The Nvidia Foundation has awarded $400,000 to computational cancer projects at the Dana-Farber Cancer Institute and Stanford University. Nvidia backed the two projects--which took an equal split of the funding--as part of an initiative to finance programs that use parallel computing to advance cancer research.
Staffers at the National Cancer Institute (NCI) helped Nvidia--a company best known for its graphics processing units (GPUs)--to pick the projects from the more than 20 applications it received. Both projects are underpinned by GPUs, but go about accessing the technology in very different ways. The funding received by Stanford will go toward its long-running Folding@home project, which asks the public to contribute their computing power to research into protein folding.
When someone downloads the Folding@home software, their computer becomes part of a network of more than 10,000 other home PCs. Stanford has used the resulting distributed supercomputer to generate data for more than 100 research papers. The plan now is to use the $200,000 awarded by Nvidia to incorporate molecular simulation and machine learning into the project. Home PCs will continue to power these new features.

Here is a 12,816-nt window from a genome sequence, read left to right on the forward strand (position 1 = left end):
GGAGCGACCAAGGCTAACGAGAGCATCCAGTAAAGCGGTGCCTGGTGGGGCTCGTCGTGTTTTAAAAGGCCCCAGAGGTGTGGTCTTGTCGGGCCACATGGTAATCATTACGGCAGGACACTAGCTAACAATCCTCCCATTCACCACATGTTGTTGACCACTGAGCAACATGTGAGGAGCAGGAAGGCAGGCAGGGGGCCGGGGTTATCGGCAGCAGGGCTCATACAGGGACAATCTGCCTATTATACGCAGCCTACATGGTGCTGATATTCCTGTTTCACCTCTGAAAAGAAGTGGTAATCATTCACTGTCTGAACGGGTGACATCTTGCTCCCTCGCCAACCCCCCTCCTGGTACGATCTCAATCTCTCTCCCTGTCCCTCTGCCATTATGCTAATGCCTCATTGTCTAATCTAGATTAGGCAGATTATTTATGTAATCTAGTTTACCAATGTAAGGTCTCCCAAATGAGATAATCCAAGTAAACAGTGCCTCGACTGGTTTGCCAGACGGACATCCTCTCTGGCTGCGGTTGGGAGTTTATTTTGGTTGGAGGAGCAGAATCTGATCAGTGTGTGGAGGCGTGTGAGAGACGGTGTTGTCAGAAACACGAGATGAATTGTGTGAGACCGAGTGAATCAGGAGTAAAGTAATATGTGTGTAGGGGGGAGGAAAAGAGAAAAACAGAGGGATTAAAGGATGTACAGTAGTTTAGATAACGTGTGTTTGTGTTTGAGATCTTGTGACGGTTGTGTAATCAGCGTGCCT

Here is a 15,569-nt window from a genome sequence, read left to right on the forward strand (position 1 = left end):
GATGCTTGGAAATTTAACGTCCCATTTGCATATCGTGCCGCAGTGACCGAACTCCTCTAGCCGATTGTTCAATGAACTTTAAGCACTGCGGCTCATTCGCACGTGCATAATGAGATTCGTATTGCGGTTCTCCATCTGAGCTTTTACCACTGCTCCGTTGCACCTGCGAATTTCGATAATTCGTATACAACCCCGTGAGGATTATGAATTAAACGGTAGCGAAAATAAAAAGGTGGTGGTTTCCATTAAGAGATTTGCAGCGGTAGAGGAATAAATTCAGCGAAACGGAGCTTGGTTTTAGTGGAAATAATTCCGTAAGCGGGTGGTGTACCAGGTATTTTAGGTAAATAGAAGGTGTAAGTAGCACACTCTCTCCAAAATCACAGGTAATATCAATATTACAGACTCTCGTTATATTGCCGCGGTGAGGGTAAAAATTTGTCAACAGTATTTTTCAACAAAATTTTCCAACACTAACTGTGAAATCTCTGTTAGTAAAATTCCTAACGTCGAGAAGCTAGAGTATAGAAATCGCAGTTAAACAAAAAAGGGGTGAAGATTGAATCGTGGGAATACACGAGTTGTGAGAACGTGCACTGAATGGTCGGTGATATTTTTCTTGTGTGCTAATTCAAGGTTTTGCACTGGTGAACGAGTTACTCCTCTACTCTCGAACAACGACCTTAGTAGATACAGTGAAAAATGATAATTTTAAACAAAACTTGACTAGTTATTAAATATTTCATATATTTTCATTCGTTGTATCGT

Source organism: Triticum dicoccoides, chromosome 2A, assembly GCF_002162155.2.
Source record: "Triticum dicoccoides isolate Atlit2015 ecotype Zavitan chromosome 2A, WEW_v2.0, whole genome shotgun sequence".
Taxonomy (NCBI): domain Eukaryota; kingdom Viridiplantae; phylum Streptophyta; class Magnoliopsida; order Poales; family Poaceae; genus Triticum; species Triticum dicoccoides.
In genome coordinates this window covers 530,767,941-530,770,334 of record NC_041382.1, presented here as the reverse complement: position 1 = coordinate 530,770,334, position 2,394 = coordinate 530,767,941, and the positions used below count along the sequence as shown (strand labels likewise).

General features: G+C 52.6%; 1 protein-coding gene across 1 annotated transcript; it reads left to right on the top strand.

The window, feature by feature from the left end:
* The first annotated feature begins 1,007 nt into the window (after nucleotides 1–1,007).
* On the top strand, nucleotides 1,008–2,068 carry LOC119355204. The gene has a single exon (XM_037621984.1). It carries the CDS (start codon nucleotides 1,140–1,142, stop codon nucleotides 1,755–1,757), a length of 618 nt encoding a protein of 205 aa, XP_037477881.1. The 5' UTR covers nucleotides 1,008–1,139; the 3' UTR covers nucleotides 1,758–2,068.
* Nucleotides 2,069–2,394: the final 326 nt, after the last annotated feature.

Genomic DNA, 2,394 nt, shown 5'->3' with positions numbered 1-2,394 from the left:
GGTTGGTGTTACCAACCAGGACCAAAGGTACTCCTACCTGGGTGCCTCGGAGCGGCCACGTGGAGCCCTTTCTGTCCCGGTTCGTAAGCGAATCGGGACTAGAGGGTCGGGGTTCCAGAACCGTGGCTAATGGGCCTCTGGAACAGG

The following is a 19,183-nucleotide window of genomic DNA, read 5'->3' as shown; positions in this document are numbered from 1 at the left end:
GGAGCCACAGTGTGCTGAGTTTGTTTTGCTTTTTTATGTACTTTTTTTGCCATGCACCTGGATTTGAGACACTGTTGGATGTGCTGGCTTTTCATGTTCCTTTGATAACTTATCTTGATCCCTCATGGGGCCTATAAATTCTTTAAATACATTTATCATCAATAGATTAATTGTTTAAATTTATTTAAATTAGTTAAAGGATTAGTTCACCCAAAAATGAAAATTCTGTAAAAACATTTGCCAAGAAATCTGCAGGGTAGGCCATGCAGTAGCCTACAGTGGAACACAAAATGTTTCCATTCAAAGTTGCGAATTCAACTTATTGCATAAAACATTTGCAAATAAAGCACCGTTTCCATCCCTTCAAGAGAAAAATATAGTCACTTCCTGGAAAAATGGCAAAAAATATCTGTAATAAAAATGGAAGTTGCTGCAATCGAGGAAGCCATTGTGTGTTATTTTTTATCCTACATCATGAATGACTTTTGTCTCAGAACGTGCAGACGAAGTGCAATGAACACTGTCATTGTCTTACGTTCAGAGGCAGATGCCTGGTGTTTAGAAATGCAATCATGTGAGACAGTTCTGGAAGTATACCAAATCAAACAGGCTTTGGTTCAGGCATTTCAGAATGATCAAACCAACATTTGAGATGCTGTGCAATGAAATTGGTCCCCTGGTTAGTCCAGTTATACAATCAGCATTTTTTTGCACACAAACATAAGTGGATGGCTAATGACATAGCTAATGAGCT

The Dana-Farber project is focused on making sense of the tumor genome data the institute gathers from 10,000 patients each year. Dana-Farber professor John Quackenbush plans to use GPUs to look at the data, an approach he hopes will reveal genetic similarities between different types of cancer. If the same mutation is found in colon and breast cancer, for example, a drug designed to treat one form could be repurposed for use against the other.
- read the Nvidia blog